“This chapter will focus primarily on recent developments in the study of organizational citizenship behavior (OCB). However, this endeavor will necessarily involve some discussion of contextual performance because the two lines of inquiry—while emanating from quite different origins—have of late begun to emerge.” Almost half of the text here is appendage about the activity of writing itself -- something useful in a first draft, but in a published version it makes the prose galumphing. I would rewrite it as, “Two interconnected lines of inquiry, emanating from different origins, have emerged lately: organizational citizenship behavior (OCB) and contextual performance”. I draw another example from Pinker, who invites us to compare these two openings: "This chapter discusses the factors that cause names to rise and fall in popularity," (with metadiscourse) and "What makes a name rise and fall in popularity?" (without). Eliminating metadiscourse is easier at the stage of revising the draft as metadiscourse has the important function of helping the writer to think about content and structure. However, in the same way as we don’t bring cooking utensils to the table together with the finished dishes, metadiscourse should stay out of final drafts.
Treatment: highlight in one of your recent papers all the expressions that sounds like metadiscourse, whether in benign or malign form. How would the same paragraph look like if you would rewrite without them?
These and other ailments of academic writing stem from some entrenched practices in education and in the standards of academia. For instance, at school, we are often told that when we conclude, we should write, “in conclusion” -- a perfectly useless phrase to write at the end of a paper. Or we are told that the passive voice will make us sound more authoritative. Moving from school to academia, we enter a world of esoteric language that we are intimidated into replicating, lest we are judged not worthy of belonging to the club. Finally, even though most of us need -- and want -- to publish extensively as part of our job or to complete a PhD, we are encouraged to think of a text more as a report of a research process than as a tool to change the minds of our audience through to the significance of our research results. If we don’t recognise that “academic writing” is writing and that a writer must act like a writer -- to compose in a clear and engaging style -- we won’t build the anticorps that will cure and protect us from suffering from such academic ailments again and for the rest of our working life.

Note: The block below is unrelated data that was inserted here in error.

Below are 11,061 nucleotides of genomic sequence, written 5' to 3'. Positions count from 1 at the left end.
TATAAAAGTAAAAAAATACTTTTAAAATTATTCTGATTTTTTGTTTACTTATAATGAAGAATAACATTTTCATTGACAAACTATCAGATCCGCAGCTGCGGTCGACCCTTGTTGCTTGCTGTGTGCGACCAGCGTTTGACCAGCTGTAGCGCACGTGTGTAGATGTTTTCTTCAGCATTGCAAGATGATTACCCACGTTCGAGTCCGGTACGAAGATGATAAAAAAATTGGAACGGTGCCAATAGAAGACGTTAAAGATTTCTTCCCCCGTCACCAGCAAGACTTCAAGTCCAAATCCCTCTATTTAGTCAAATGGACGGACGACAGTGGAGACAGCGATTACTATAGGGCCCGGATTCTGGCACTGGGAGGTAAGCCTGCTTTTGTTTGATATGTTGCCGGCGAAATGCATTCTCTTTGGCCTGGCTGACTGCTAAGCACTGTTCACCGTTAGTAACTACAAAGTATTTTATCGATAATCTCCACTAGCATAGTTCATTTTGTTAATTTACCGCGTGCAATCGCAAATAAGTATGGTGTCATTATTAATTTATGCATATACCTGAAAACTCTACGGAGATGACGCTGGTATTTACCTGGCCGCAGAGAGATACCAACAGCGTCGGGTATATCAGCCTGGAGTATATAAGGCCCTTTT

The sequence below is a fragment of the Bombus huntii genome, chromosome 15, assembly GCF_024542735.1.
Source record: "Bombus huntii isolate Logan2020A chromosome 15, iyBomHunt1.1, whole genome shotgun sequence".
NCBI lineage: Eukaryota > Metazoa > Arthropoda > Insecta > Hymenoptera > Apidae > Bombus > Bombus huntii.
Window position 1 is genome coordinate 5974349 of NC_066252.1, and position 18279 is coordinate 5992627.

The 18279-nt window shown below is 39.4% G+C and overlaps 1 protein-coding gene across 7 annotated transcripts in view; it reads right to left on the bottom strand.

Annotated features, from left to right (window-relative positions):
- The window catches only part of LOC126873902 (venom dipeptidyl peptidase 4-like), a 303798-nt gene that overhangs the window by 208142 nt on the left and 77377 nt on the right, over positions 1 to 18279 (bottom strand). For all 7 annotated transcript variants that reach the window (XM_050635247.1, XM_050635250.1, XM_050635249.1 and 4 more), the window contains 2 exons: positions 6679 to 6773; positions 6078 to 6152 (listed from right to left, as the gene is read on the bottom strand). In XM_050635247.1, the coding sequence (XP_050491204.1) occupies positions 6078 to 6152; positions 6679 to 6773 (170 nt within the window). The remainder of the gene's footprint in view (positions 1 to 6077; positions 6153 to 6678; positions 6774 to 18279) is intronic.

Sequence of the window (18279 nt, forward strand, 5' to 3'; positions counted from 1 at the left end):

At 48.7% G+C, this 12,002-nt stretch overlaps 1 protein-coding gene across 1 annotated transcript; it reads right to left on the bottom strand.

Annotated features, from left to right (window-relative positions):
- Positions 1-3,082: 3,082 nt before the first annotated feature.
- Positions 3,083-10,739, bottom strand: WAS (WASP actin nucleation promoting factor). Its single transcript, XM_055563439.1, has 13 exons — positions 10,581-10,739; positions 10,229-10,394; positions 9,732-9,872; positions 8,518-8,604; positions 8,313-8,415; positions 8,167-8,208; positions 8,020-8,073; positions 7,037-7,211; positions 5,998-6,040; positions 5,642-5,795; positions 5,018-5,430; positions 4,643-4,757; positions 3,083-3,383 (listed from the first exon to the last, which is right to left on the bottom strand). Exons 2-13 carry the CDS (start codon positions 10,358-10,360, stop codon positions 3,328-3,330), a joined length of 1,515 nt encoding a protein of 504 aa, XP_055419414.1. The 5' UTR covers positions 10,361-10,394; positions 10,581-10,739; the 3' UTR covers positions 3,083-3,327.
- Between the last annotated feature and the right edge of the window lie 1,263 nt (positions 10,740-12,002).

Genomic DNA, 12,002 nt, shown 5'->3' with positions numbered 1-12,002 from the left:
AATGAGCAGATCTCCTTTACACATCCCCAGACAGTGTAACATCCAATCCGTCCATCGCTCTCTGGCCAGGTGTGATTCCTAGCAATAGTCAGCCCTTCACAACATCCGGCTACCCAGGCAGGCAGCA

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Copyright © 2022 Nico Pizzolato. All rights reserved. Page last modified on Thu 2 Jun 2022 12:41
Nico Pizzolato is a Senior Lecturer in Global Labour Studies at Middlesex University. Historian by training, his research has focused on comparative and transnational studies of labour migration and political protest at the intersection with race, ethnicity, citizenship. He is the author of Challenging Global Capitalism: Labor migration, radical struggle and urban change in Detroit and Turin (Palgrave, 2013), co-editor of Antonio Gramsci: A Pedagogy to Change the World (Springer, 2017) and of numerous articles appeared in international journals such the American Historical Review, Labor History, the International Review of Social History and Studies in Higher Education. He is now writing a book on unfree labour in twentieth century United States. Nico runs writing workshops for professional and research students.